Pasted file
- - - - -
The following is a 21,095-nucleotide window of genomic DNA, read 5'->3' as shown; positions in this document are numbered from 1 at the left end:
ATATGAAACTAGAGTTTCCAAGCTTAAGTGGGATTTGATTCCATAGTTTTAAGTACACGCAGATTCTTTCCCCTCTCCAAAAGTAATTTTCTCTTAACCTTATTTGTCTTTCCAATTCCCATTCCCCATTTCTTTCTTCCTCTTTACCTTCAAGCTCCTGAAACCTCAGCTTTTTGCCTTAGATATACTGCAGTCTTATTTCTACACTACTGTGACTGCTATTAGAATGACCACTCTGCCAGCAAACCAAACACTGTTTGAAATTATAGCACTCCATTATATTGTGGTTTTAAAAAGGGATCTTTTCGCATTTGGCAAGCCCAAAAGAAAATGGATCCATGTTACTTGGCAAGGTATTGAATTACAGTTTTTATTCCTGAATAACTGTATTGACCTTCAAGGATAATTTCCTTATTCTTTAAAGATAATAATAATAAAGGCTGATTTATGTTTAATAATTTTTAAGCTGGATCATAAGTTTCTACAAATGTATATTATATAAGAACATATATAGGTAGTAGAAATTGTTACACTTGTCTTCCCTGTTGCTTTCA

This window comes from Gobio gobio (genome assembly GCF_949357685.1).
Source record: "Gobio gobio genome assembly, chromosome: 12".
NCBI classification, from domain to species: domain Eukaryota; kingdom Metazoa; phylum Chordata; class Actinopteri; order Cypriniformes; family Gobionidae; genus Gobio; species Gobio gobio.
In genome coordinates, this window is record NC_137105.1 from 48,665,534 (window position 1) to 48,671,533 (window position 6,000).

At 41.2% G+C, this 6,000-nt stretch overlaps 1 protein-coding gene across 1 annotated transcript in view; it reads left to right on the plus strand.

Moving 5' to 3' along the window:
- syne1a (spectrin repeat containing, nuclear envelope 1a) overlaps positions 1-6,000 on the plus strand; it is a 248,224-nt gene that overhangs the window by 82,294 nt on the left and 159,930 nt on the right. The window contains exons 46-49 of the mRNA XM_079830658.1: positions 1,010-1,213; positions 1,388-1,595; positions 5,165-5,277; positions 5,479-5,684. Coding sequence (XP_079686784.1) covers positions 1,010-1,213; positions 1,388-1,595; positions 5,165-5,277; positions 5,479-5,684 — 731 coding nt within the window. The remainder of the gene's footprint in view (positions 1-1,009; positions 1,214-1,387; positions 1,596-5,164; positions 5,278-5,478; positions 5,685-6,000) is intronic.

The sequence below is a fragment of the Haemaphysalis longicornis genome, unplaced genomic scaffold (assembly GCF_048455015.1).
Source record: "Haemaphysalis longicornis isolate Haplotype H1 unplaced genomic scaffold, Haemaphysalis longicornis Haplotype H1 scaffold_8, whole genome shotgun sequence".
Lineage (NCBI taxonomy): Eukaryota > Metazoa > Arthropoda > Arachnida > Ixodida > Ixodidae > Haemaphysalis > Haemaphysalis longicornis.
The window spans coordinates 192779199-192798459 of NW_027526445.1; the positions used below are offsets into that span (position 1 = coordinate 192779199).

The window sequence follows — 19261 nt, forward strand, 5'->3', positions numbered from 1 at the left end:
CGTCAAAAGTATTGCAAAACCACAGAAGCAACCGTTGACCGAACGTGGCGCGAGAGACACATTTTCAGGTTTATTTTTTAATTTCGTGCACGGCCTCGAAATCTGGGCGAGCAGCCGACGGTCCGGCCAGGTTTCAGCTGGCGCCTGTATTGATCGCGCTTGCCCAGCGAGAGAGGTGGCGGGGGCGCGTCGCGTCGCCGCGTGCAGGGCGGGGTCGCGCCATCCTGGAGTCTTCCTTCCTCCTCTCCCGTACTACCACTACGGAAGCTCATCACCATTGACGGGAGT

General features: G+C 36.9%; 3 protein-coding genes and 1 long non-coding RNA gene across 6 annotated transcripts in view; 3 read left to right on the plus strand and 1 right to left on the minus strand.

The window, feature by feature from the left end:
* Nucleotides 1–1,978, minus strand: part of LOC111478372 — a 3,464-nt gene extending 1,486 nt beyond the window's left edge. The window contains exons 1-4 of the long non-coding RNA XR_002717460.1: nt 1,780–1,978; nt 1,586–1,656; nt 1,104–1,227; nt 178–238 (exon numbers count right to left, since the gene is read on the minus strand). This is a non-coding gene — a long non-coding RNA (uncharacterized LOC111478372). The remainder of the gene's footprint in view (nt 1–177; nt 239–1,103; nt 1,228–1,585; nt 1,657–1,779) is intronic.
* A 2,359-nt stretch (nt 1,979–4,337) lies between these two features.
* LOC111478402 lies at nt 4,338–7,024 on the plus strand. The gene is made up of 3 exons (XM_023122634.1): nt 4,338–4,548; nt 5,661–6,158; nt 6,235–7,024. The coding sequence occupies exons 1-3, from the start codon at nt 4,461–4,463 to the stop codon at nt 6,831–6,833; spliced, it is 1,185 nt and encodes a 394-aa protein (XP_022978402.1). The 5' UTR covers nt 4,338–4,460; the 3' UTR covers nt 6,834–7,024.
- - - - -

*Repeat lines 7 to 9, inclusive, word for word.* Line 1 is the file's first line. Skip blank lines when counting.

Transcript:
At 41.2% G+C, this 6,000-nt stretch overlaps 1 protein-coding gene across 1 annotated transcript in view; it reads left to right on the plus strand.

Moving 5' to 3' along the window:
- syne1a (spectrin repeat containing, nuclear envelope 1a) overlaps positions 1-6,000 on the plus strand; it is a 248,224-nt gene that overhangs the window by 82,294 nt on the left and 159,930 nt on the right. The window contains exons 46-49 of the mRNA XM_079830658.1: positions 1,010-1,213; positions 1,388-1,595; positions 5,165-5,277; positions 5,479-5,684. Coding sequence (XP_079686784.1) covers positions 1,010-1,213; positions 1,388-1,595; positions 5,165-5,277; positions 5,479-5,684 — 731 coding nt within the window. The remainder of the gene's footprint in view (positions 1-1,009; positions 1,214-1,387; positions 1,596-5,164; positions 5,278-5,478; positions 5,685-6,000) is intronic.